Coeliac disease is caused by the immune system adversely responding to gluten and producing anti-bodies against it. These antibodies unfortunately attack the villi and micro-villi in the intestines,  the hair-like strands that extract the nourishment from our food. Gluten intolerance, or coeliac disease, can therefore lead to malnutrition. People with coeliac disease will obviously find wheat bad for them due to the gluten. Saying this though, many of those with coeliac disease only have mild symptoms and may even be unaware of their condition.

Some people appear to suffer from non-coeliac gluten sensitivity, or NCGS. These unfortunates suffer from bloating, gut pain, headaches and lethargy in response to gluten – but with no adverse immune reaction. There are some small studies that support this.

Summary: Some people are intolerant to the gluten in wheat, which can lead to symptoms such as malnutrition, bloating, gut pain, headaches and lethargy.

Not all intolerances from wheat come from gluten - some may come from FODMAPs. FODMAPs are the fermentable oligosaccharides, disaccharides, monosaccharides, and polyols. These are a set of sugars found in wheat. These are digested lower down the intestines in a process that can produce an abundance of gas, and attract water. This can lead to bloating, wind, and loose faeces. As always, the extent of this in a person depends on their individual genetics. Not everyone will be affected, only the very few.

Summary: Some intolerance may come from the FODMAPs found in wheat, leading to gas, bloating, and loose faeces.

A tiny minority of people can suffer from wheat allergy. There are a number of components of wheat that these people may allergically react to. These are allergic reactions to the various proteins that are found in wheat. People may also be allergic to the contact with wheat, or even its pollen.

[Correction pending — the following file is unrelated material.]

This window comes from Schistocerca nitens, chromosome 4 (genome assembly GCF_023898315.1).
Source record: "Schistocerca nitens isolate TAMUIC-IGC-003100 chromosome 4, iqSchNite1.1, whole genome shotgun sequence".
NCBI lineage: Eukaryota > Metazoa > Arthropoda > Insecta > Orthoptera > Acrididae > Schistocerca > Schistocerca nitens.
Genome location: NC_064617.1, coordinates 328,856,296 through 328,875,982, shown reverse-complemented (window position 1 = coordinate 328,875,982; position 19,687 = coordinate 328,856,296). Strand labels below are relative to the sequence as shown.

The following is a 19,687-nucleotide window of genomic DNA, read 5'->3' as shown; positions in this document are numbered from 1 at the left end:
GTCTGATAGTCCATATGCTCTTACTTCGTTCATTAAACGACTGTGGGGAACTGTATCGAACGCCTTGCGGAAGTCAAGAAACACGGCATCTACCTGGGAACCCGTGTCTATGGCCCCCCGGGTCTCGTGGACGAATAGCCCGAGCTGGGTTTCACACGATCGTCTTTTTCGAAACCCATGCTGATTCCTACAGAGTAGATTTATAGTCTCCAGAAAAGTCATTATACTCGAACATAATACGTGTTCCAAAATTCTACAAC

Wheat allergies are different to intolerances and coeliac diseases as they involve different immune cells and antibody types.

Common symptoms of a wheat allergy can include exzema, urticarial, asthma, hay fever, abdominal cramps, nausea and vomiting, and tissue swelling (inflammation) caused by fluid leakage from blood vessels. In extreme cases symptoms include mood disorders, headaches, anaphylactic shock, irritable bowel syndrome and psoriasis. 

Summary: Allergies to wheat can lead to a host symptoms ranging from the mild to very severe. Fortunately only a tiny minority of the population have these.  

So is wheat good or bad? It depends.

If your genetics and your behaviour give you a tendency to get fat from eating excessive carbohydrates, then wheat is most definitely bad. We don’t need it in our diets, and therefore it probably would be beneficial to cut it from the diet. Cutting wheat from the diet will mean cutting bread, cakes and pasta amongst more. None of which add much by way of nutrition above pure energy. If you are fat it might be worth cutting out wheat products and seeing the difference it makes.

If you are unfortunately intolerant to wheat, or allergic to it, then yes, wheat is bad. Again, this is just down to the individual and their genetics. If you suffer from some of the symptoms it may be worthwhile cutting wheat from the diet and seeing what happens. If you cut wheat out and feel better, even if it just down to the placebo effect rather than intolerance or allergy, this would still be a good thing.

Otherwise, pass the bread please, especially with that nice salted butter…